I have not mentioned moral evil as among the things which work for good, as the apostle does not appear to have had any reference to it, but to those natural evils which are common to all believers, and which are noticed in different parts of this chapter. It is true indeed that God may and often does overrule even the sins of his people for their good; but as this is not within the compass of the promise, so it is more than in ordinary cases we are warranted to expect. The spirit wounded for sin is often made more watchful against it; and the saints when recovered from their falls are known to walk more circumspectly, and become more useful. But the nature of sin itself is evil, only evil, and its natural consequence is wrath.
2. Notice in what manner all things are productive of good to them that love God, and who are called according to his purpose. They are said to " work together" for this purpose.
More particularly
(1) Things do not work together for our good by any inherent or physical efficacy, but by virtue of a divine appointment and designation.
(2) Not always visibly, though really. Jacob said, "All these things are against me;" but it was not so.
(3) Not immediately, but eventually. In Abraham's vision the smoking furnace went before the burning lamp: one indicated the sorrows and sufferings of the church, and the other their happy issue.
(4) Not apart, but in conjunction : all things "work together" for good. It is not one single event that produces the desired effect, but all the providences of God in connexion with each other, like the different parts of a machine which is at work for one great end.

1. If all things work together for good, let this be an antidote against impatience and unbelief. Did we but fully credit this important truth, how easy and happy would it make us in every condition! It was this which taught Paul how to be abased, and how to abound; to be full and to be hungry, both to abound and to suffer need. No situation in life could distress him overmuch, for he knew that however it might fare with him by the way, it would be well with him at last. When providences are dark and intricate, we should wait the issue, to see the end of the Lord. Amidst all our present troubles and infirmities, there is something better behind. When that which is perfect is come, then that which is in part shall be done away.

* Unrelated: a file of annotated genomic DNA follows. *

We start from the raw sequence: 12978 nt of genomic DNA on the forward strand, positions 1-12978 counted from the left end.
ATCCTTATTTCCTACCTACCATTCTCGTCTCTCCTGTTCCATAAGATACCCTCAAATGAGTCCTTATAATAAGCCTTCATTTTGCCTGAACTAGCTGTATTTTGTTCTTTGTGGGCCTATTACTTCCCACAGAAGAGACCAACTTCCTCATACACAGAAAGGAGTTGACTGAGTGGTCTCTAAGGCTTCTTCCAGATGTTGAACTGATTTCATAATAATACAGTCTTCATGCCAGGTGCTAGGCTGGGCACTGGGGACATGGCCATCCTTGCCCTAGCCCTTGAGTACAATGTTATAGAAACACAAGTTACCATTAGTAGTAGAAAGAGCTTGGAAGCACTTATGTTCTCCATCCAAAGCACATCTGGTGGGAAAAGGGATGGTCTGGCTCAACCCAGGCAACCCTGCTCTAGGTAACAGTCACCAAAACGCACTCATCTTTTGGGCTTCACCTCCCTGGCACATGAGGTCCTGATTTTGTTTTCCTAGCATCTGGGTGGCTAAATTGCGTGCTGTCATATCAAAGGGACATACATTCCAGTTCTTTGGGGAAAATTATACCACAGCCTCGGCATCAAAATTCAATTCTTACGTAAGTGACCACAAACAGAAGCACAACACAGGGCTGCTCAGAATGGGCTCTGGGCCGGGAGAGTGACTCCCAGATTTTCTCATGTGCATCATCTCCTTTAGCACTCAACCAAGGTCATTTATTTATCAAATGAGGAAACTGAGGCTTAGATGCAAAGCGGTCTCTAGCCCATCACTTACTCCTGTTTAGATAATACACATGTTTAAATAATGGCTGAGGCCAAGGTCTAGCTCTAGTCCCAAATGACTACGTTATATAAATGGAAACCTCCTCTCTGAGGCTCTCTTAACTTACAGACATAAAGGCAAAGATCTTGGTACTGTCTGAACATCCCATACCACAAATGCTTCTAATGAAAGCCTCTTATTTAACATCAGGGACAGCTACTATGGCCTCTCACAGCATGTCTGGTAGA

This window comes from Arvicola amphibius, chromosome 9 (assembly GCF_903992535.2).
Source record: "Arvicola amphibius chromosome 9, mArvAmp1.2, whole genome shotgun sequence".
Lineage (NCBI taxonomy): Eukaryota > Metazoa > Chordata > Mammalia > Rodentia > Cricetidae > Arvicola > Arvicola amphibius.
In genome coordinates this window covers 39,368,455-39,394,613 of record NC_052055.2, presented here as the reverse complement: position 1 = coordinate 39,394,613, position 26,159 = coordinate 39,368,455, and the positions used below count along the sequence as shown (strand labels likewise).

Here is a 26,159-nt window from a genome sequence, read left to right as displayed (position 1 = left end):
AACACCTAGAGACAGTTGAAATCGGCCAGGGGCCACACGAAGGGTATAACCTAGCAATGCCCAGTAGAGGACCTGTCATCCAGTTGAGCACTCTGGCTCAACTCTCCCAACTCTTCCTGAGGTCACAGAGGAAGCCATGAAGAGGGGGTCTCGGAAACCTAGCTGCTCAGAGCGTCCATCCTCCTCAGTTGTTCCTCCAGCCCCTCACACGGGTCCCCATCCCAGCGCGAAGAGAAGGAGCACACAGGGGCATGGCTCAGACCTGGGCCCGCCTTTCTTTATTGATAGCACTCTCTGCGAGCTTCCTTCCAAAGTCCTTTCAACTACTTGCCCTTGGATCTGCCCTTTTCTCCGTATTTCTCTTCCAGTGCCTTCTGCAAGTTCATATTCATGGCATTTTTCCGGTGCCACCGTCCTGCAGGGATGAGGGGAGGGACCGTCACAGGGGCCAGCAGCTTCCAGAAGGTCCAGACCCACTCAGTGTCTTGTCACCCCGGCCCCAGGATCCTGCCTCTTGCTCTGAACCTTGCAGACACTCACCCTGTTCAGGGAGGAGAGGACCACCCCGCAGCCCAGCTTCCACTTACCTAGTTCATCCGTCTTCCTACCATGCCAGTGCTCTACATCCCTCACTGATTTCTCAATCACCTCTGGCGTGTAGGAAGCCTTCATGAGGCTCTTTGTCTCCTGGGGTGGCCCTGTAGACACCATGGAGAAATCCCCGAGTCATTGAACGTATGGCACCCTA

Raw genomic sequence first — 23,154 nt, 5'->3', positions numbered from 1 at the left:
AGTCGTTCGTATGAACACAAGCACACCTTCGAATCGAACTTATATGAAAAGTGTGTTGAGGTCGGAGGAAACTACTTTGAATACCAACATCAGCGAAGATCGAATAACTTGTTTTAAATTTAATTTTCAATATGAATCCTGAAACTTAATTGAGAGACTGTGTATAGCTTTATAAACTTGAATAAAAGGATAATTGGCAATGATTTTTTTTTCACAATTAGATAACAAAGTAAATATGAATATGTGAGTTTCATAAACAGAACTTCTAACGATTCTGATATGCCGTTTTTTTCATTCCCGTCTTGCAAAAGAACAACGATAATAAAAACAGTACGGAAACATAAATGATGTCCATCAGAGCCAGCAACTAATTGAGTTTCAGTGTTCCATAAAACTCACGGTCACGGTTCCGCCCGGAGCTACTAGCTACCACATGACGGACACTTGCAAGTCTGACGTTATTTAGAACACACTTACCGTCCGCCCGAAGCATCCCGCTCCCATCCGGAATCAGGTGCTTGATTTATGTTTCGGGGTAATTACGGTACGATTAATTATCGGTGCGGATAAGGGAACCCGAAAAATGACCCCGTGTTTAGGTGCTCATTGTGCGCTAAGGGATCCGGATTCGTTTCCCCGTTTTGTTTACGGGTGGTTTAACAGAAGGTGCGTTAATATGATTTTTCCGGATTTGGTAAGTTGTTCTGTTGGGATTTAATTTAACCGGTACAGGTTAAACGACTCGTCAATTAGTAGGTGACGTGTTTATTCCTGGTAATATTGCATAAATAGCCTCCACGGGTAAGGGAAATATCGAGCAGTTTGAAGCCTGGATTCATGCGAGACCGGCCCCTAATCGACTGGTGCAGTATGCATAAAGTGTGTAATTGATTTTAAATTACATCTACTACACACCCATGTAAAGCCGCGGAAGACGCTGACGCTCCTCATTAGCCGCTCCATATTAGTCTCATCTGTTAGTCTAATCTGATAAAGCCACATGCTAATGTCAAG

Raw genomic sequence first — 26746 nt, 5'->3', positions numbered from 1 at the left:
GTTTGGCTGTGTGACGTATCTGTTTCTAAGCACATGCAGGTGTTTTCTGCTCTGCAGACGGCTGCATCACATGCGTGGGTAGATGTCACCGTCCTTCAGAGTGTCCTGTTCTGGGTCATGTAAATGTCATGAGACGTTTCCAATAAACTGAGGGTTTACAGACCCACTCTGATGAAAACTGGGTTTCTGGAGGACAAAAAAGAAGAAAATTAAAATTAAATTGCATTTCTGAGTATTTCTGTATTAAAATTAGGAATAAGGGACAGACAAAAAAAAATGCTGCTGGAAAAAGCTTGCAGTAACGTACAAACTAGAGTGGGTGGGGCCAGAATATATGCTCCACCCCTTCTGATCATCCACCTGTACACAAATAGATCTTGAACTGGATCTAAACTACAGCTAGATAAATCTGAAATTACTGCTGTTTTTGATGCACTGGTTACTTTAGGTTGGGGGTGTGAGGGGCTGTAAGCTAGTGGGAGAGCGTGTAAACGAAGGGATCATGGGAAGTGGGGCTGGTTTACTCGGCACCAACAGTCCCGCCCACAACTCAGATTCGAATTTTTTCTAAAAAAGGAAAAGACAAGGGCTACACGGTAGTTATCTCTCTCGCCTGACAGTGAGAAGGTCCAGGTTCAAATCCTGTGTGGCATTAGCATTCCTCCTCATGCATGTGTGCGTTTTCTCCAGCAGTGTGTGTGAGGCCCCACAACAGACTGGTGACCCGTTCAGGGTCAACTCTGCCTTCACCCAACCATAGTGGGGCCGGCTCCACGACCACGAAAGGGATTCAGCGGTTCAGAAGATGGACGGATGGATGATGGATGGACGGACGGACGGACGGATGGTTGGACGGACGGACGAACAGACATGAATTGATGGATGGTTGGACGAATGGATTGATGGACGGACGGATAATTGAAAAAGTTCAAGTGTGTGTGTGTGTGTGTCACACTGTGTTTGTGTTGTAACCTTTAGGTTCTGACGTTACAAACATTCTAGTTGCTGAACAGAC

2. What encouragement is here to true religion! "Godliness is profitable unto all things, having promise of the life that now is, and of that which is to come." The cross is the worst part of religion, and yet even this is better than the best of this world. It is better to suffer with Christ, if we can but suffer like him, than to reign with Caesar. If we be chastened of the Lord, it is that we may not be condemned with the world. If we have but little peace by the way, we shall have it at last. "Mark the perfect man, and behold the upright; for the end of that man is peace" (Ps 37:37).
3. If all things work together for good to them that love God, it is to them only, and it will be otherwise. with them that love him not. If we be his enemies all things will work together against us, and end in our final ruin. Our table will become a snare, and our prosperity destroy us. The doctrine of the cross will be a stumbling-block, and a savour of death unto deal to us. In this world we may be comforted, but in the other world we shall be tormented. Here we may receive our good things, but there our evil things. God will be better to his people in the end than they expected, and worse to the wicked than they feared. If we be right in ourselves, every thing will be right to us: but if we be wrong, every thing will be wrong to us. "Unto the pure all things are pure; but unto them that are defiled and unbelieving is nothing pure; but even their mind and conscience is defiled." Titus 1:15. 4. If our good be God's end, let his glory be ours: if he seeks our happiness, let us seek his honour. Let us be thankful for all his dispensations in providence and grace; for "whoso offereth praise, glorifieth me." Let us also be fruitful; for "herein is my Father glorified, that ye bear much fruit." The more we aim at his glory, the more we possess of true religion, and the brighter our evidences of interest in him. Let our great concern be that Christ may be magnified in us, whether it be by life or by death : then we may say with Paul, "For me to live is Christ, and to die is gain'. (Ps 50:23; John 15:8; Phil 1:20).